My Word: A Day to Remember

An older man wearing a blue Vietnam veteran hat and jacket poses with a red-headed woman in a red Honor Flight Network shirt in front of a green and black memorial statue of three Vietnam soldiers.

By Pat Cary, as told to Samantha Gassman

Leaving for a vacation in 2017, I saw an Honor Flight arrive at Baltimore-Washington International Airport (BWI). For those visiting a Washington, D.C.-area airport, this is a common sight: groups of volunteers welcoming World War II, Korean War and Vietnam War veterans to the terminal before embarking on visits to memorials in the nation’s capital. Honor Flight Network, which hosts these visits, has a mission of gratitude, and recognizes the service, sacrifice and selflessness of veterans by honoring them with a free-of-charge trip to Washington.

The volunteers created such a welcoming atmosphere that I reached out to the network upon my return home and became part of Honor Flight Network’s BWI ground crew. As part of the ground crew, I supported activities at the airport — greeting flights, coordinating airport gate access passes for volunteers and wrangling wheelchairs, meals and more — until I got a call early one Saturday morning in April 2018.

Memories and Memorials

A coordinator from the Columbus, Ohio, chapter needed volunteers to support an incoming flight of veterans on their “mission,” the term given to Honor Flight tours. I raised my hand to volunteer, jumped on the tour bus and spent the day with two Vietnam veterans who had never been to Washington.

When we arrived at the Vietnam War Memorial, we took our time. I followed their emotional lead. We visited their friends on the wall, and I asked the docent to help with rubbings — the process of using a pencil and paper to create copies of the recessed lettering etched into the memorial — so they could take the names from the wall home with them. We discussed the places they served, some of what they saw and, most of all, how they were feeling now.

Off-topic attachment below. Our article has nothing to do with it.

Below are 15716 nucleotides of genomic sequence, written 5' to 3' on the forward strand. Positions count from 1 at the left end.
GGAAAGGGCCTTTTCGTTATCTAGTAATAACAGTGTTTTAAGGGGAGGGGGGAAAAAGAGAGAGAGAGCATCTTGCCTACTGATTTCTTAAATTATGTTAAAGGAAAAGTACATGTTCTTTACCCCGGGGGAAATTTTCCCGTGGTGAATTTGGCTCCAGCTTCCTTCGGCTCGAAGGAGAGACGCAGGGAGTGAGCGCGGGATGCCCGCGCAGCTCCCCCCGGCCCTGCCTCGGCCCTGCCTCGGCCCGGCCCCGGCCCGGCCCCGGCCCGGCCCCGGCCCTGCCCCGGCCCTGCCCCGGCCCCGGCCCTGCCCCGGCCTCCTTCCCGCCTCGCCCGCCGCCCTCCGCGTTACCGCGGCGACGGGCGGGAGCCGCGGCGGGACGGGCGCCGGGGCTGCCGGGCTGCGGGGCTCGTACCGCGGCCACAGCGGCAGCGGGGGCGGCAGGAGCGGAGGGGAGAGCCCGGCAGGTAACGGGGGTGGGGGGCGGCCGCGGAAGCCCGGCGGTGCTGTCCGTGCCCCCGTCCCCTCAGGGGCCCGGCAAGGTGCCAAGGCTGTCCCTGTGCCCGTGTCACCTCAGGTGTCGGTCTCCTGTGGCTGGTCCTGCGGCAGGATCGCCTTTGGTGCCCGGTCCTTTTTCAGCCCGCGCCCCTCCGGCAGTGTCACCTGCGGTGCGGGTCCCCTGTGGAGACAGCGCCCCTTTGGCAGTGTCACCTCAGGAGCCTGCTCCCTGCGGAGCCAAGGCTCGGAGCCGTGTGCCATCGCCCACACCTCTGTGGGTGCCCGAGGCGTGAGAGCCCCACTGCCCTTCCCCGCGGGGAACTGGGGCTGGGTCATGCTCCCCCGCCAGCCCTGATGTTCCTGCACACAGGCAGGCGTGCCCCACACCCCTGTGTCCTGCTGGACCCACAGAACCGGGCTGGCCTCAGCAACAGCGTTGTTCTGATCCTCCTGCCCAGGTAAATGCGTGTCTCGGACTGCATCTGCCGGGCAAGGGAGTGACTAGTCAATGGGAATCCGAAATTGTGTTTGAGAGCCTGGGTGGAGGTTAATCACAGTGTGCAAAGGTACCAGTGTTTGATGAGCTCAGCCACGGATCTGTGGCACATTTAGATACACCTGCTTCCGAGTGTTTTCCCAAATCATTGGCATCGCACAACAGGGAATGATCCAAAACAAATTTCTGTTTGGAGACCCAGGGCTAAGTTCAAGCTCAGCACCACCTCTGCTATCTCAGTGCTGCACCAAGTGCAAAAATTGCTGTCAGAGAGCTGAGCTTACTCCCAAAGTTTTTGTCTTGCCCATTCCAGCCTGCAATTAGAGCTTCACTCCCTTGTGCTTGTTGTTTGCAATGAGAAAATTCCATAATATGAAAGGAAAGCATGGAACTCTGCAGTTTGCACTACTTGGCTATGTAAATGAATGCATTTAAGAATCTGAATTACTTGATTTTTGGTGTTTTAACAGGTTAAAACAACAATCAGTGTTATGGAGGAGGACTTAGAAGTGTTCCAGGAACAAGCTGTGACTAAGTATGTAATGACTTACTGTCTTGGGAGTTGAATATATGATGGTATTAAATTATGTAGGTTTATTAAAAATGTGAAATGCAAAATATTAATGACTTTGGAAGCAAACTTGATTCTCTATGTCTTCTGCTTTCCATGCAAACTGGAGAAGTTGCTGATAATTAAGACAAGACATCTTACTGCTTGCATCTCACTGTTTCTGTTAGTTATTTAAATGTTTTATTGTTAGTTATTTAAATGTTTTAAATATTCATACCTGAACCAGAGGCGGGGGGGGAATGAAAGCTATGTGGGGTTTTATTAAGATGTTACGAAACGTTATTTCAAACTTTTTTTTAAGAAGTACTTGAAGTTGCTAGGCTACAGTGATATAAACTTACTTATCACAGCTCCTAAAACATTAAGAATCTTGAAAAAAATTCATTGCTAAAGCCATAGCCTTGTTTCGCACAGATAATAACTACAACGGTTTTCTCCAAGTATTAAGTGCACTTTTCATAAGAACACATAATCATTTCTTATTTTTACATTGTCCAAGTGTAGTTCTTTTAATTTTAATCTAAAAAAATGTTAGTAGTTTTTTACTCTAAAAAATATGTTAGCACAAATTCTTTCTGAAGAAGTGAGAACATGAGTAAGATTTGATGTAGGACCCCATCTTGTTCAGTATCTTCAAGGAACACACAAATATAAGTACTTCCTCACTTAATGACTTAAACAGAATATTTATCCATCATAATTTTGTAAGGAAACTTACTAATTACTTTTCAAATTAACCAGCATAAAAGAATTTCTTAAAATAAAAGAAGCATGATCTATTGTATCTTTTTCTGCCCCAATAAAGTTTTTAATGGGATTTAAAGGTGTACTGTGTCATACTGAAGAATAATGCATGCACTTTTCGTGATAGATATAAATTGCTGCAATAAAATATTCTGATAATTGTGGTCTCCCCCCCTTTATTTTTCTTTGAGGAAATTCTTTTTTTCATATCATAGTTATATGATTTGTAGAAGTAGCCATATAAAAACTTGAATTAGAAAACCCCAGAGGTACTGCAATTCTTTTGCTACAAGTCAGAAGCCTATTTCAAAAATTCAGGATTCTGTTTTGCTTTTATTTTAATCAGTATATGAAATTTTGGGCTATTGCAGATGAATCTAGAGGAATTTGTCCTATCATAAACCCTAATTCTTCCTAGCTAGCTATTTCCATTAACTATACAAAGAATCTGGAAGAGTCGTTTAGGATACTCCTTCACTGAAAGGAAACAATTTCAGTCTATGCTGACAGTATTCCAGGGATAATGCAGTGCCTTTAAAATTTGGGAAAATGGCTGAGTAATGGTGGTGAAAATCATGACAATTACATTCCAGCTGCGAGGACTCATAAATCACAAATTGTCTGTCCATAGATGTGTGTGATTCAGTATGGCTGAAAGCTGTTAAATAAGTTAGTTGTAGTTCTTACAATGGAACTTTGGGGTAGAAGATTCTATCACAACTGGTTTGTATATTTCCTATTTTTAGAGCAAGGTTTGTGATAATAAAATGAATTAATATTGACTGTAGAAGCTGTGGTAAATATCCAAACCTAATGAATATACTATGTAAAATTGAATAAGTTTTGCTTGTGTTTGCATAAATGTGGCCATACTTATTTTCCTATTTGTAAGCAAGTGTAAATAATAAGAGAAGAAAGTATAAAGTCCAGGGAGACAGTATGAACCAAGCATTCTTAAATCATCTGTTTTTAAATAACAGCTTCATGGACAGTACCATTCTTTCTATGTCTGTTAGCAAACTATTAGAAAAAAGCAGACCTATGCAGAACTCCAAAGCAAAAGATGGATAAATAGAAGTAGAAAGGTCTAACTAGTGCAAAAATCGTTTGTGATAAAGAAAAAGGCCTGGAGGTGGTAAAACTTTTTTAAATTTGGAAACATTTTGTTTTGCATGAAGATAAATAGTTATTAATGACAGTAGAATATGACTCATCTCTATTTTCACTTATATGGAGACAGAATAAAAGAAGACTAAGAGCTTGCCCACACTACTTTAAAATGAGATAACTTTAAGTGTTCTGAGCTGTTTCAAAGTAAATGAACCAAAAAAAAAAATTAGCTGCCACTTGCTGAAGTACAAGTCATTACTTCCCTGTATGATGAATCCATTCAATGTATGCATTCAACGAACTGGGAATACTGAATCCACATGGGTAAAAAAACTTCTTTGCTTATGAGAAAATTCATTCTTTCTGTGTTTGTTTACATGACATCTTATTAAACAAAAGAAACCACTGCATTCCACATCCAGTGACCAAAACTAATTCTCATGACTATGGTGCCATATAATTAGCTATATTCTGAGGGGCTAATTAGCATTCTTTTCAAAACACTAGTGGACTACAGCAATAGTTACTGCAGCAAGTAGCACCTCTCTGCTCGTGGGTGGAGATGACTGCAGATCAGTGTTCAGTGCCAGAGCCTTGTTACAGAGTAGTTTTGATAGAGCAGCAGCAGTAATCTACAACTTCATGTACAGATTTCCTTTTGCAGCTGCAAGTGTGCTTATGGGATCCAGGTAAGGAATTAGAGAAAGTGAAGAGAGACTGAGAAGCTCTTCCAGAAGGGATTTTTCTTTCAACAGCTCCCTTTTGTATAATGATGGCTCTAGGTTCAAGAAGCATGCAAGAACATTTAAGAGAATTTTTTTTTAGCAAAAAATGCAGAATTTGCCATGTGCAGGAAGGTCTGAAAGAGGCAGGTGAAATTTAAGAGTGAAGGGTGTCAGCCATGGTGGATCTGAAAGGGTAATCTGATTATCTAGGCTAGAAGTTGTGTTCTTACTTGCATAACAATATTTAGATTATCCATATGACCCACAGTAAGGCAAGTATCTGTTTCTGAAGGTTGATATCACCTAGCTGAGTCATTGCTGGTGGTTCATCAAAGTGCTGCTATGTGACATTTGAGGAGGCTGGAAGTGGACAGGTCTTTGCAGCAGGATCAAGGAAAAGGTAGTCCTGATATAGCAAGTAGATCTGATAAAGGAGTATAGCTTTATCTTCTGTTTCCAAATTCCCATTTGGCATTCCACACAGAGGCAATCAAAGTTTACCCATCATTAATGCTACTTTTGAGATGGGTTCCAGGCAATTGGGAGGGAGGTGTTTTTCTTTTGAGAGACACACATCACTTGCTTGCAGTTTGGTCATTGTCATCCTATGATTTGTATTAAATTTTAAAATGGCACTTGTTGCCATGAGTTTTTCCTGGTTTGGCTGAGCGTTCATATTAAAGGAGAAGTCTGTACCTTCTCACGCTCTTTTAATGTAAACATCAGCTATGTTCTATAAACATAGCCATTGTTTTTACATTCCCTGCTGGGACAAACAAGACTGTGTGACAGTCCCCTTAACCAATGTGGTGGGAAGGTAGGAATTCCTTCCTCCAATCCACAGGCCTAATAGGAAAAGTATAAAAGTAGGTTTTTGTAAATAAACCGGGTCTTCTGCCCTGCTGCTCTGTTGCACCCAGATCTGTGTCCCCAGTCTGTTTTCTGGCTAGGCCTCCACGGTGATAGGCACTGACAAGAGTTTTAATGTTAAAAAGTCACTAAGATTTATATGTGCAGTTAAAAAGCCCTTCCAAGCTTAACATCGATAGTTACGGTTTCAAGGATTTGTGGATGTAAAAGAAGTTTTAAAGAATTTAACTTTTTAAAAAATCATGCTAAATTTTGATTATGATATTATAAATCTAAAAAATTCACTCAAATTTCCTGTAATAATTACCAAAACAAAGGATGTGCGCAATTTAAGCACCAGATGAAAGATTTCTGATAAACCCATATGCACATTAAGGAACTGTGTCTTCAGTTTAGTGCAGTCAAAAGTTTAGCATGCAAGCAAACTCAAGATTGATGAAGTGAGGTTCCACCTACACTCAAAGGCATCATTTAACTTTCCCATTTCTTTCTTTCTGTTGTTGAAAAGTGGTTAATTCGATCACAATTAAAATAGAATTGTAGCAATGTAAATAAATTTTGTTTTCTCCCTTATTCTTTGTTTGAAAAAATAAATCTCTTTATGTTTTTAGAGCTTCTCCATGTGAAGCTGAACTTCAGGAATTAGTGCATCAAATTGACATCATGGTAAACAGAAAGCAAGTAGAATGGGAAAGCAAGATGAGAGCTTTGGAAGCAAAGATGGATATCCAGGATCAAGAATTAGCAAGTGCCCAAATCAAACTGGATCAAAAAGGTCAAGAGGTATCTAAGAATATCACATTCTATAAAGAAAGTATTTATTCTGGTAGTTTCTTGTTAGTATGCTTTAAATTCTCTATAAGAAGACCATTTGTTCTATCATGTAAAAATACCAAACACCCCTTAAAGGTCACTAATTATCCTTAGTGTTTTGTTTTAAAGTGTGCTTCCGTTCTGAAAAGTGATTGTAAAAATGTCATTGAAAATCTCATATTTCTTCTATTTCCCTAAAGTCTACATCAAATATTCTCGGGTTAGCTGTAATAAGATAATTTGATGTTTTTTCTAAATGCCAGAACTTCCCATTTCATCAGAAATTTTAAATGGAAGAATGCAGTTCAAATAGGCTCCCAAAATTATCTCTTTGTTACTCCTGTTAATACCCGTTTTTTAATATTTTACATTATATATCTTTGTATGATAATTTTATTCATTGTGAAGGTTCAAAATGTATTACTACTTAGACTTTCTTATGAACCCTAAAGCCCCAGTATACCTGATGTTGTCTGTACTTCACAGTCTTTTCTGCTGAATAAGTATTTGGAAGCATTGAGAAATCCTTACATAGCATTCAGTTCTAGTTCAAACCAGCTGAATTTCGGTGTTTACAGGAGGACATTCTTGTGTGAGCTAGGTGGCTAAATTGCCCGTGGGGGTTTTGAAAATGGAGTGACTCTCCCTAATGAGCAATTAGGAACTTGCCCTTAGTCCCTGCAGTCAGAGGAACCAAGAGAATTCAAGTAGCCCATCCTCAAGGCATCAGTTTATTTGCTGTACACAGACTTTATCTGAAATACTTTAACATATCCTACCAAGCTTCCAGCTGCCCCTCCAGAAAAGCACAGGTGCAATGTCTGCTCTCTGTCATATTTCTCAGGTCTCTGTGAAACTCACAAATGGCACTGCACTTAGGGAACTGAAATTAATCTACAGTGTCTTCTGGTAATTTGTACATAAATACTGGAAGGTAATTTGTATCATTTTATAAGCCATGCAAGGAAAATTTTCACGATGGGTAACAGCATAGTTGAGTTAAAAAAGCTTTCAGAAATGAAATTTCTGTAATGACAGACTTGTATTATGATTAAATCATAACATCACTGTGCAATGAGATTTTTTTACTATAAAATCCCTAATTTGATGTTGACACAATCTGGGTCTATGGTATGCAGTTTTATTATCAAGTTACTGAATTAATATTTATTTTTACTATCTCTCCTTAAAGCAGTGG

When we arrived back at BWI, I asked how they felt about the day. Both veterans were adamant that it was overwhelming. The greeting, the welcome, the thanks for their service and the continued goodwill were totally different from how they felt when they arrived home from Vietnam. They had tears in their eyes as we said goodbye at the gate.

A few weeks later, I made photobooks from the pictures I had captured during their trip and mailed one to each veteran. We keep in touch several times during the year, and I consider them lifelong friends.

Going Above and Beyond

Since that first experience, I have been on more than 50 missions, supporting veterans arriving from six U.S. cities. I have also become close to the Columbus Honor Flight chapter and support them on missions each year. I travel to their annual reunion to catch up with all the veterans for whom I have been a guardian.

The goal is to make the day special for each veteran. For many veterans, it is the first time they’ve been to Washington and it's my responsibility to make sure their day is one they'll never forget. For me, I have the honor of stepping back in time to the moments, the stories and the emotions of our nation’s veterans, who bring history alive when they share their hearts with me.

Learn about Northrop Grumman’s VERITAS (Veterans, Employees and Reservists Inspired to Act and Serve) employee resource group, and read more about life at Northrop Grumman.

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